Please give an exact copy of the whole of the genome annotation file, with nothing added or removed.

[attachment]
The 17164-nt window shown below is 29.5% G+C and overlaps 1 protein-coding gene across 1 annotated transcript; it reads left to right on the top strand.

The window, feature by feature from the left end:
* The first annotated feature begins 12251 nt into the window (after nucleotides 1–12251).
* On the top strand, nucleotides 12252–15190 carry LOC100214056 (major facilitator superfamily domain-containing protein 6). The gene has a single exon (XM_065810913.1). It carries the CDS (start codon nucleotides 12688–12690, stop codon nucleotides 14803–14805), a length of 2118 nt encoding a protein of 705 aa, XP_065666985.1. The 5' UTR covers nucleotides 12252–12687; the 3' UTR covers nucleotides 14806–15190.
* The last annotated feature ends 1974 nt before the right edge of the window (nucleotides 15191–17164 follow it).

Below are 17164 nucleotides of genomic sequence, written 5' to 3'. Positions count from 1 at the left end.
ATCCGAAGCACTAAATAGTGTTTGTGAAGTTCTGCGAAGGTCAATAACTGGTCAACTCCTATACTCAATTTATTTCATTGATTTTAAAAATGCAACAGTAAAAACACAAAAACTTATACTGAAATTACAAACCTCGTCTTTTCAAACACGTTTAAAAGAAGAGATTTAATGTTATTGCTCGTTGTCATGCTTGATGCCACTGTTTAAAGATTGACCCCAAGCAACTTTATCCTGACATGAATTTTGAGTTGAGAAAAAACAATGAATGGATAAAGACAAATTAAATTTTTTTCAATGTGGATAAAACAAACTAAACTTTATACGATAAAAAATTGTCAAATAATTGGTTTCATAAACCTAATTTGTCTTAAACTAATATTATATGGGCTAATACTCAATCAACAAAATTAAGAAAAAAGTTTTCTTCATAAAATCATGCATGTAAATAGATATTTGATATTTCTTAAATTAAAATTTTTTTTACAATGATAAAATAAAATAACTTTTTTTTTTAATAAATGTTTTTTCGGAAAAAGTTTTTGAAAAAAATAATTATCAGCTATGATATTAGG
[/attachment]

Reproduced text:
The 17164-nt window shown below is 29.5% G+C and overlaps 1 protein-coding gene across 1 annotated transcript; it reads left to right on the top strand.

The window, feature by feature from the left end:
* The first annotated feature begins 12251 nt into the window (after nucleotides 1–12251).
* On the top strand, nucleotides 12252–15190 carry LOC100214056 (major facilitator superfamily domain-containing protein 6). The gene has a single exon (XM_065810913.1). It carries the CDS (start codon nucleotides 12688–12690, stop codon nucleotides 14803–14805), a length of 2118 nt encoding a protein of 705 aa, XP_065666985.1. The 5' UTR covers nucleotides 12252–12687; the 3' UTR covers nucleotides 14806–15190.
* The last annotated feature ends 1974 nt before the right edge of the window (nucleotides 15191–17164 follow it).

Below are 17164 nucleotides of genomic sequence, written 5' to 3'. Positions count from 1 at the left end.
ATCCGAAGCACTAAATAGTGTTTGTGAAGTTCTGCGAAGGTCAATAACTGGTCAACTCCTATACTCAATTTATTTCATTGATTTTAAAAATGCAACAGTAAAAACACAAAAACTTATACTGAAATTACAAACCTCGTCTTTTCAAACACGTTTAAAAGAAGAGATTTAATGTTATTGCTCGTTGTCATGCTTGATGCCACTGTTTAAAGATTGACCCCAAGCAACTTTATCCTGACATGAATTTTGAGTTGAGAAAAAACAATGAATGGATAAAGACAAATTAAATTTTTTTCAATGTGGATAAAACAAACTAAACTTTATACGATAAAAAATTGTCAAATAATTGGTTTCATAAACCTAATTTGTCTTAAACTAATATTATATGGGCTAATACTCAATCAACAAAATTAAGAAAAAAGTTTTCTTCATAAAATCATGCATGTAAATAGATATTTGATATTTCTTAAATTAAAATTTTTTTTACAATGATAAAATAAAATAACTTTTTTTTTTAATAAATGTTTTTTCGGAAAAAGTTTTTGAAAAAAATAATTATCAGCTATGATATTAGG